Around 3ft tall, the King Penguin lives on sub-antarctic islands
Have you ever wondered about what it is like to experience the rich diversity of animals in the wild? And about how wildlife photographers shoot pictures in the wild – sometimes risking their life? To watch a butterfly hovering on a flower is one thing, but capturing this glorious moment on camera is something only skilled and passionate wildlife photographers can do.
Thomas Marent is well-known for his devotion to wildlife photography. He often goes to extraordinary lengths to capture one magical moment in the natural world. When I had the chance to read one of his books, Life in the Wild, I was stunned to see the wonderful photographs it contained. The book is full of the jaw-dropping beauty of different wildlife.
We had a chance to speak with Thomas about his experience as a wildlife photographer, and he shared his thoughts and some of the experiences of his adventurous life with us.
Furcifer willsii, a chameleon that lives in the dense forests of Madagascar
When he was young boy, Thomas loved to explore the mountains near his home in Switzerland, where he got his first glimpses of the astounding wildlife there. He got his first camera at the age 16, and soon became as passionate about photography as he was about nature. After his first photography expedition, to an Australian rainforest in 1990, he decided to explore other such environments around the world. Recalling his first trip, he explains: “It was the rainy season and the forest was bursting with life. It was hot, humid, noisy and completely exhilarating, but most exciting of all was the wildlife. I was immediately hooked.”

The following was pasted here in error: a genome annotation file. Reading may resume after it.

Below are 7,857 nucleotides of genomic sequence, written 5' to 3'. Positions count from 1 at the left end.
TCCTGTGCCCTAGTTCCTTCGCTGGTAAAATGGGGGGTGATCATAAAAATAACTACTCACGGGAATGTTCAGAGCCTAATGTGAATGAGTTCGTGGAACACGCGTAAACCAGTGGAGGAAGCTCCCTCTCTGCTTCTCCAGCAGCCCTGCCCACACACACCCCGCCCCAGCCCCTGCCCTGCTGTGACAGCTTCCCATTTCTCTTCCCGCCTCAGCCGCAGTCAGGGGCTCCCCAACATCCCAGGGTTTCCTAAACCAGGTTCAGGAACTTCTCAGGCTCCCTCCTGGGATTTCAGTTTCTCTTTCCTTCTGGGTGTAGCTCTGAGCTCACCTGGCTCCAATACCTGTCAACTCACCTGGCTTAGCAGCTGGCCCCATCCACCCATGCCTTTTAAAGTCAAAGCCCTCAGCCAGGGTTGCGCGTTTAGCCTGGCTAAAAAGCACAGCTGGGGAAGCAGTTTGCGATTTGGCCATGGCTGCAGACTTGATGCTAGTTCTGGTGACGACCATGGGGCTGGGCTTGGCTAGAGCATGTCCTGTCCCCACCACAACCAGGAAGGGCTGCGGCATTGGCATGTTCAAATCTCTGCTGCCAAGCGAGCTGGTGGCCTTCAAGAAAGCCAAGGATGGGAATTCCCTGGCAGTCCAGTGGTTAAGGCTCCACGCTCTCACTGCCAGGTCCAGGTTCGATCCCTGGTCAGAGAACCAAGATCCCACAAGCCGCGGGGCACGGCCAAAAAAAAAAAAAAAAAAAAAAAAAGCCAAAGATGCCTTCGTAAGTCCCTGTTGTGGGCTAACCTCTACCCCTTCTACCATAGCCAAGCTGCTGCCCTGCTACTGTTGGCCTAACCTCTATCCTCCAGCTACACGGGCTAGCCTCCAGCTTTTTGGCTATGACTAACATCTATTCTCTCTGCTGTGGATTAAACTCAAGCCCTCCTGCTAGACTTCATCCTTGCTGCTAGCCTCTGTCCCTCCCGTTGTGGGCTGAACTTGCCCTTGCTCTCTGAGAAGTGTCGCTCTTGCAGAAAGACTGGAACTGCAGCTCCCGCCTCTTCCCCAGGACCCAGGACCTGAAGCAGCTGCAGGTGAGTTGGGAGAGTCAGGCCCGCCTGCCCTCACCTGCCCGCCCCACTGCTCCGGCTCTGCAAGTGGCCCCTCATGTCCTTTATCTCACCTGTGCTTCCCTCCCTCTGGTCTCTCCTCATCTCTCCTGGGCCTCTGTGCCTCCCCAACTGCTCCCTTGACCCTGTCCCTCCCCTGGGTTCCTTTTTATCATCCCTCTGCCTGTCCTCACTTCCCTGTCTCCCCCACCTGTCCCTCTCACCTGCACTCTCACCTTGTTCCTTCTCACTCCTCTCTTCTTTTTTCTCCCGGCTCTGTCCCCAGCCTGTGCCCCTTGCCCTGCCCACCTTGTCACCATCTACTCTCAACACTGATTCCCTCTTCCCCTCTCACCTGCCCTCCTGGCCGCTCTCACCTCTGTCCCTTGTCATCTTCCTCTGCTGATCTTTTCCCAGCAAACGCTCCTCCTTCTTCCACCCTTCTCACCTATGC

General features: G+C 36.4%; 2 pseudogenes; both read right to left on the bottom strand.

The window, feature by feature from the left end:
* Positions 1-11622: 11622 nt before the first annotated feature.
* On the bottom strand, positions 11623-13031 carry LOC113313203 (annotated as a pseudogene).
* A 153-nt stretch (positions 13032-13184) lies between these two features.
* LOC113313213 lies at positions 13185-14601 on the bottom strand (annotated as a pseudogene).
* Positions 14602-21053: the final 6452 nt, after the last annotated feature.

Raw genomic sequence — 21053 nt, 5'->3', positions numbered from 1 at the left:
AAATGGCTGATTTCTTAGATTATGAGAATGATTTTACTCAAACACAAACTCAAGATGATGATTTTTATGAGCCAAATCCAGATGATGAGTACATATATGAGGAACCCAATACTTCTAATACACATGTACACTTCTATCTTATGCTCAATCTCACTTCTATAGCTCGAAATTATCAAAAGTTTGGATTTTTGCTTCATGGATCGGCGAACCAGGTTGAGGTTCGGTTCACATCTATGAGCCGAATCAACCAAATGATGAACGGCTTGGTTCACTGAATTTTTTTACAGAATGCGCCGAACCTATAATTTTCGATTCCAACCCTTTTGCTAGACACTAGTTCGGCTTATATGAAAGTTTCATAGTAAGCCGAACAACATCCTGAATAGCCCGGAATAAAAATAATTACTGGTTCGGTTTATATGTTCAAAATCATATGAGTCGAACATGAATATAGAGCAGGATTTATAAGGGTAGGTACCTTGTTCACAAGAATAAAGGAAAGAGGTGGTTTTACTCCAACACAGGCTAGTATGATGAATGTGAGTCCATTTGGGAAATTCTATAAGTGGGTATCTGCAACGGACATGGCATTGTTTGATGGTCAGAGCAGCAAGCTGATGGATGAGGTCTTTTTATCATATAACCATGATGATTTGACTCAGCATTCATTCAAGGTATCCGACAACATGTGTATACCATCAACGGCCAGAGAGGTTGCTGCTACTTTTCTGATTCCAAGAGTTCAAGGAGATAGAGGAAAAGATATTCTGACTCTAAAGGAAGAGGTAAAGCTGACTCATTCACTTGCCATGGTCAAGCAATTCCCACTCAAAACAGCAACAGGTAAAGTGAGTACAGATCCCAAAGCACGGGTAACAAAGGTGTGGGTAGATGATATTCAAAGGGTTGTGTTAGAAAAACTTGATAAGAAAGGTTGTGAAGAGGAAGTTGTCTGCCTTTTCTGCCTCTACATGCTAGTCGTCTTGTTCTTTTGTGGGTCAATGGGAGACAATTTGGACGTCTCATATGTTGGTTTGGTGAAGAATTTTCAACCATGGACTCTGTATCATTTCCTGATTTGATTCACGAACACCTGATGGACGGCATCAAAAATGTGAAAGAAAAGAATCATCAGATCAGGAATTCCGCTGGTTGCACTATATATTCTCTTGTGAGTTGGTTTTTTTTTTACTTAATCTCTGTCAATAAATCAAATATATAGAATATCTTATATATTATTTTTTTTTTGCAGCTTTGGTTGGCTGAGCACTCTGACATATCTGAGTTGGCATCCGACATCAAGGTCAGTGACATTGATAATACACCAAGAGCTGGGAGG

Pygmy seahorse, no bigger than a little fingernail
So far Thomas has written various books about wildlife photography, including Life in the Wild, all of which are full of amazing photos of wild animals. Thomas was happy to share his experience of shooting in the wild. He said: “It was often a wonderful experience to shoot animals in the wild and to be face to face with them, but it is also a hard work among those conditions in nature. But it has always been my great passion and I am glad showing to the people the beauty of the wildlife.”
A question that came to mind was, ‘How can we protect wildlife, different habitats and our natural resources?’ Thomas gave us his thoughts: “People should have more awareness for nature,” he said. “Unfortunately people don’t really care if species disappear. We should stop the over population. Nature conservation should be a bigger issue for everyone. We have to protect the forests and all kinds of untouched wilderness with its animals. We should stop the money and greedy people which destroy the natural resources. We have to stop the poachers.”
Lastly, we were interested in Thomas’ opinion on the dwindling wildlife population. His message to readers? “The loss of the habitat and the poaching is the main problem. The whole world is overpopulated by humans and there is not enough space for the other species.”
Our sincere thanks to Thomas Marent for taking the time to answer our questions and to DK Images for providing the photos used in this article.